Aden is the UK's AY-d@n and US's AH-den. It is located near the Red Sea (the Gulf of Aden) at 170 km (110 miles) east of Bab-el-Mandeb. The city is home to approximately 800,000. Aden's natural harbour is located in the crater a dormant volcano. It now forms a peninsula that connects to the mainland via a low isthmus. Front Bay was the first harbour to be used by the ancient Kingdom, Awsan, between the 7th and 5th centuries BC. On the opposite side of the peninsula is the modern harbour. The Gulf of Aden is named after Aden.
Aden is made up of several sub-centres. Crater was the original port city. Maalla was the modern port. Tawahi, also known as Steamer Point during colonial times, and the resorts at Gold Mohur are all part of the main centre. Khormaksar is located on the isthmus connecting Aden with the mainland. It houses the city's diplomatic missions and the main offices for Aden University. Aden International Airport, which was formerly the British Royal Air Force station RAF Khormaksar (Yemens second largest airport), is also here. The sub-centres and Al-Mansura are located on the mainland. These were once an oasis area. Madinat ash-Shab, formerly Madinat al-Itihad, is now the capital of South Arabian Federation. It also houses Aden University's large power/desalinization plant and additional faculties.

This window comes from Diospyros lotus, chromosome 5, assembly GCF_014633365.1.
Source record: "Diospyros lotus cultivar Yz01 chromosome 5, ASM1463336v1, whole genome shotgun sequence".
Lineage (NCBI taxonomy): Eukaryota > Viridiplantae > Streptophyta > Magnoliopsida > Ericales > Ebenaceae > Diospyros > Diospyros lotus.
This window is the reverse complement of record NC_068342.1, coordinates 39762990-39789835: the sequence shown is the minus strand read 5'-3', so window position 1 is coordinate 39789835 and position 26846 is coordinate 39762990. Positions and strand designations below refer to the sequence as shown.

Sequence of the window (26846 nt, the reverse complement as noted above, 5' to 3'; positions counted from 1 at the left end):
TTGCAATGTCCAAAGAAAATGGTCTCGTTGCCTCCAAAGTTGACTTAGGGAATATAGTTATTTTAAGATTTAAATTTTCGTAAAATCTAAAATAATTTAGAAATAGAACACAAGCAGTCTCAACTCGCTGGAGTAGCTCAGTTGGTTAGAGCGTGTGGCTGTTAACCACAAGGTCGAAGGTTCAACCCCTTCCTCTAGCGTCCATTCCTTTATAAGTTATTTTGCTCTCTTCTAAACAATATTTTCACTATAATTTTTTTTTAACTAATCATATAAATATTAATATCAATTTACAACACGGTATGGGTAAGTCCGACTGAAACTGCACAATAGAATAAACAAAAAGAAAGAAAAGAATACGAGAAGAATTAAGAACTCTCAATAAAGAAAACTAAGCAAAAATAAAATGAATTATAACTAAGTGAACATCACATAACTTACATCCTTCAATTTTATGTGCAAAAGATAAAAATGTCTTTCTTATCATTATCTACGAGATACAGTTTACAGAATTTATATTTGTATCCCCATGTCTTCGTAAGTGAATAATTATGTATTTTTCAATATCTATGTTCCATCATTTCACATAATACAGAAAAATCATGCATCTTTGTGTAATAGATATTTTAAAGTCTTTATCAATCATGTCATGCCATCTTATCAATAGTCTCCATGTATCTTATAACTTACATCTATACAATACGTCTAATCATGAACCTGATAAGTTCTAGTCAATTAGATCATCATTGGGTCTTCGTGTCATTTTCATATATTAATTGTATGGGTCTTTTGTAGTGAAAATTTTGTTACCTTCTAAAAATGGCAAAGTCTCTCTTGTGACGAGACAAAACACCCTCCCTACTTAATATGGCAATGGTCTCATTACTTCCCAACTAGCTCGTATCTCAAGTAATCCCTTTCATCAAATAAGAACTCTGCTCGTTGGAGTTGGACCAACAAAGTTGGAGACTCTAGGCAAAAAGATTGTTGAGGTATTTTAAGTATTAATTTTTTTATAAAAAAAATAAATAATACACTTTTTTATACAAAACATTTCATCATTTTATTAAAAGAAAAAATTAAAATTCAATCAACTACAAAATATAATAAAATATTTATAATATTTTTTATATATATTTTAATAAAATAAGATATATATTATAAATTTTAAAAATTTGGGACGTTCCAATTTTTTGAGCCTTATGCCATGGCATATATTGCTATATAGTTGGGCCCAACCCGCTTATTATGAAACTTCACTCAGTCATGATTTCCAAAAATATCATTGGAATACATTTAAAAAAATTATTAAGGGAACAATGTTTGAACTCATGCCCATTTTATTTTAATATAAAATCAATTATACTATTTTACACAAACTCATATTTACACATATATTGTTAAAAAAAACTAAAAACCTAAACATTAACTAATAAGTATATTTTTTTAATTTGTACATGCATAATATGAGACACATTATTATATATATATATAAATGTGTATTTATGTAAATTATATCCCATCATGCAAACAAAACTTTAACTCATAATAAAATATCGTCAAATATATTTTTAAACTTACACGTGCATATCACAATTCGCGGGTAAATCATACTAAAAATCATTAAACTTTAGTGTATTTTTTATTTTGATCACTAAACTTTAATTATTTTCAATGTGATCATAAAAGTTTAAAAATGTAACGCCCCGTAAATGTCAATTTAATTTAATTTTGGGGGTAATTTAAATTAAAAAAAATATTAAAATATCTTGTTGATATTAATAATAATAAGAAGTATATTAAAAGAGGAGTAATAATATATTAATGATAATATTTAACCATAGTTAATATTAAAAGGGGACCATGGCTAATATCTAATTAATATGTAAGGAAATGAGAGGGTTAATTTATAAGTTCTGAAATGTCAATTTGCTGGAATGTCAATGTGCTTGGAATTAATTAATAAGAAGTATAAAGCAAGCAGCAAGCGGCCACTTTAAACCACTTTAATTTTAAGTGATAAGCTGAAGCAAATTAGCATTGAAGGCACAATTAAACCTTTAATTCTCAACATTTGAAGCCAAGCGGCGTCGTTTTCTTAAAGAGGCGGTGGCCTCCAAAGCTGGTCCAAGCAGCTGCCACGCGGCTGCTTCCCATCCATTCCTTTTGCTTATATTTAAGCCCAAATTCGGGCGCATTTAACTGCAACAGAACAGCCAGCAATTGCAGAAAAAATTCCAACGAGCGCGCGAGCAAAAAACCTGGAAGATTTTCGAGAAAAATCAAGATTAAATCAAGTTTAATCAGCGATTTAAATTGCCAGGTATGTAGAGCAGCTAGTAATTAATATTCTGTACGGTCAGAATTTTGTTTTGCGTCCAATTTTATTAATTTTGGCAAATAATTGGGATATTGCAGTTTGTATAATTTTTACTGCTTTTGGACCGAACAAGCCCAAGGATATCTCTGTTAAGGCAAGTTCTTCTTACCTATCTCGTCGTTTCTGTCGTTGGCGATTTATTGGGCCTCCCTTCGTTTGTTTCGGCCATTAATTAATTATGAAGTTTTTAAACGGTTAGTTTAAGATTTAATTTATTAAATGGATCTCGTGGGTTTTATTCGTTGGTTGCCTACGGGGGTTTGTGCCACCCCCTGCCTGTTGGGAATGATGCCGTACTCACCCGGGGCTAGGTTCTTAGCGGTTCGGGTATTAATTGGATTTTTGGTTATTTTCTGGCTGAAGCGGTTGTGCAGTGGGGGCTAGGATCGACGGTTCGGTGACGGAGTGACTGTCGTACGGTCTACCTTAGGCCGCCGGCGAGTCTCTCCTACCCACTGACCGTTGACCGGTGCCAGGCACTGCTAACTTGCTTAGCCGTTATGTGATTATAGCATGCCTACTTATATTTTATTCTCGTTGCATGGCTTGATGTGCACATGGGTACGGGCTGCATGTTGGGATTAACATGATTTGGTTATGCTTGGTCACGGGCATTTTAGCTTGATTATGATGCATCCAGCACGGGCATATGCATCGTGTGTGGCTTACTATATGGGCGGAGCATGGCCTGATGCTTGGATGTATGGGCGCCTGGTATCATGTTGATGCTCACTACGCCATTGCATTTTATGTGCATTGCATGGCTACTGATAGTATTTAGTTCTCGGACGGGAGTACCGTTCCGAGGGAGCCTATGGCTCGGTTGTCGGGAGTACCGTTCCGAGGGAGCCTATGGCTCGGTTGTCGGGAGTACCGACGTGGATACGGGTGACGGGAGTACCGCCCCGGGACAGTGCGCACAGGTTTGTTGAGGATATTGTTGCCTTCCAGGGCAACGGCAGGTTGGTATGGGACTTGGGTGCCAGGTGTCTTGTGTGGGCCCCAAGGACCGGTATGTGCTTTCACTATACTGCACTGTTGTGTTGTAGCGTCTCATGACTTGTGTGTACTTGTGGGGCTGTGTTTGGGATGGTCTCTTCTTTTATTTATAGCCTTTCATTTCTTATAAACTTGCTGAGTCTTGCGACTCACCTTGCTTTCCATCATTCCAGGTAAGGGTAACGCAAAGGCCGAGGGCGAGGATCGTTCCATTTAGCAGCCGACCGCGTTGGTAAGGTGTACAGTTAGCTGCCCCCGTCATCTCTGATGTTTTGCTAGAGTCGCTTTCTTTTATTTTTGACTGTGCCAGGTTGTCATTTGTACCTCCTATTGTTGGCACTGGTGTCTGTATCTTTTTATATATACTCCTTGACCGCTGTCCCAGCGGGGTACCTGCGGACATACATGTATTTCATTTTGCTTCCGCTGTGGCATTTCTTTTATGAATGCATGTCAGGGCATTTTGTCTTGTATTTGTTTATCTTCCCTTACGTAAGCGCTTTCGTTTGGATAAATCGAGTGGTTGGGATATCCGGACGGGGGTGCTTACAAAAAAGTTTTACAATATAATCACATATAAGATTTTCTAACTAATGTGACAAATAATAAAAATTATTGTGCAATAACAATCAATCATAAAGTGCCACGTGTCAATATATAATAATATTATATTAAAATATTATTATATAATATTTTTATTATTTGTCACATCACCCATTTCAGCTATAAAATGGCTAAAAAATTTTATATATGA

Aden surrounds the eastern end of the vast, natural harbour that forms the modern port. This made it necessary to create the Cisterns at Tawila, Aden's reservoirs.
Muscat (Arabic: مَسْقَط, Masqaṭ pronounced [ˈmasqatˤ]) is the capital city and is the most populated city in Oman. It is the seat of the Governorate of Muscat. According to the National Centre for Statistics and Information (NCSI), the total population of Muscat Governorate was 1.4 million as of September 2018. The metropolitan area spans approximately 3,500 km2 (1,400 sq mi) and includes six provinces called wilayat. Known since the early 1st century AD as an important trading port between the west and the east, Muscat was ruled by various indigenous tribes as well as foreign powers such as the Persians, the Portuguese Empire, the Iberian Union and the Ottoman Empire at various points in its history. A regional military power in the 18th century, Muscat's influence extended as far as East Africa and Zanzibar. As an important port-town in the Gulf of Oman, Muscat attracted foreign tradesmen and settlers such as the Persians and the Balochis.